All images from the series Ghost Island © Lisandro Suriel, courtesy of the artist and partly funded by the Mondriaan Fund and The United Nations Decade Fund. LISANDRO SURIEL is a CaribbeanDutch photographer of magic realism and artistic research. He earned his Bachelor degree in Photography at the Royal Academy of Art in The Hague and earned his Master of Art in Artistic Research at the University of Amsterdam. As part of his Master thesis he analysed early 20th century illustrations of of West-Indian mythology in relation to cultural aphasia, forming the foundation of his ongoing project Ghost Island. Dr. CHANDRA FRANK is a feminist researcher and independent curator, who works on the intersections of archives, waterways, gender, sexuality and race. Her curatorial practice explores the politics of care, experimental forms of narration, and the colonial grammar embedded within display and exhibition arrangements. Chandra has published in peer-reviewed journals and exhibition catalogues, including Feminist Review, the Small Axe VLOSA catalogue, The Place is Here publication and the collection Tongues. She recently coedited a special issue on Archives for Feminist Review and was a Curatorial Fellow at the Institute of the Creative Arts (University of Cape Town).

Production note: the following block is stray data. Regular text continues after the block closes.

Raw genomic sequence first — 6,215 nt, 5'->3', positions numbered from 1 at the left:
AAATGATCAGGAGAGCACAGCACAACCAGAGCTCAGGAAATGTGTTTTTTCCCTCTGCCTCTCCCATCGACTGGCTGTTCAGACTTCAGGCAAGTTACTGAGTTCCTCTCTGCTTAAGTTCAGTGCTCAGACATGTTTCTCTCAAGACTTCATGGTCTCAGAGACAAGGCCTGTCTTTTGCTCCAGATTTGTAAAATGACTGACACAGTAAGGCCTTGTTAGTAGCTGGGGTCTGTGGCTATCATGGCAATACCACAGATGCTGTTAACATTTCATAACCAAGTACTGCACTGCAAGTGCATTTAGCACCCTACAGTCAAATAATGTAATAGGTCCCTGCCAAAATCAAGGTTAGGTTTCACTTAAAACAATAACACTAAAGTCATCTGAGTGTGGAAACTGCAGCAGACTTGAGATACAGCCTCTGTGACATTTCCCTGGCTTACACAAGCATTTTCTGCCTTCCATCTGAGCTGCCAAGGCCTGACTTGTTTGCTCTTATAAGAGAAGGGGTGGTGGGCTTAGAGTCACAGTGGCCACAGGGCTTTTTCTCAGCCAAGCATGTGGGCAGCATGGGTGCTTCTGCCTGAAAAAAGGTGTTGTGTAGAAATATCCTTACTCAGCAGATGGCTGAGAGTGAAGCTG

144 According to the Russian law, none of the natural resource belong to them, and can be excavated from underneath their territory without the need of permission. Convinced that modern day Russia functions as a colonial empire, in which Moscow drains the country’s rural regions, Igor sees his use of the photographic medium within this context as an act — an act of decolonisation. The photographs of Oil & Moss were deliberately shot in a nonaesthetic way: composition, narrative, light — everything is ‘off’, leaving the viewer with a certain feeling of visual dissonance. This artistic strategy was chosen as a gesture to oppose the colonial gaze, a perspective which many photographers still operate from to study and beautify ‘other’ cultures in their ‘oddity.’ Tereshkov added oil-containing liquid from KhMAO to the chemistry when developing his black and white images. Just like oil spills burn holes into the landscape,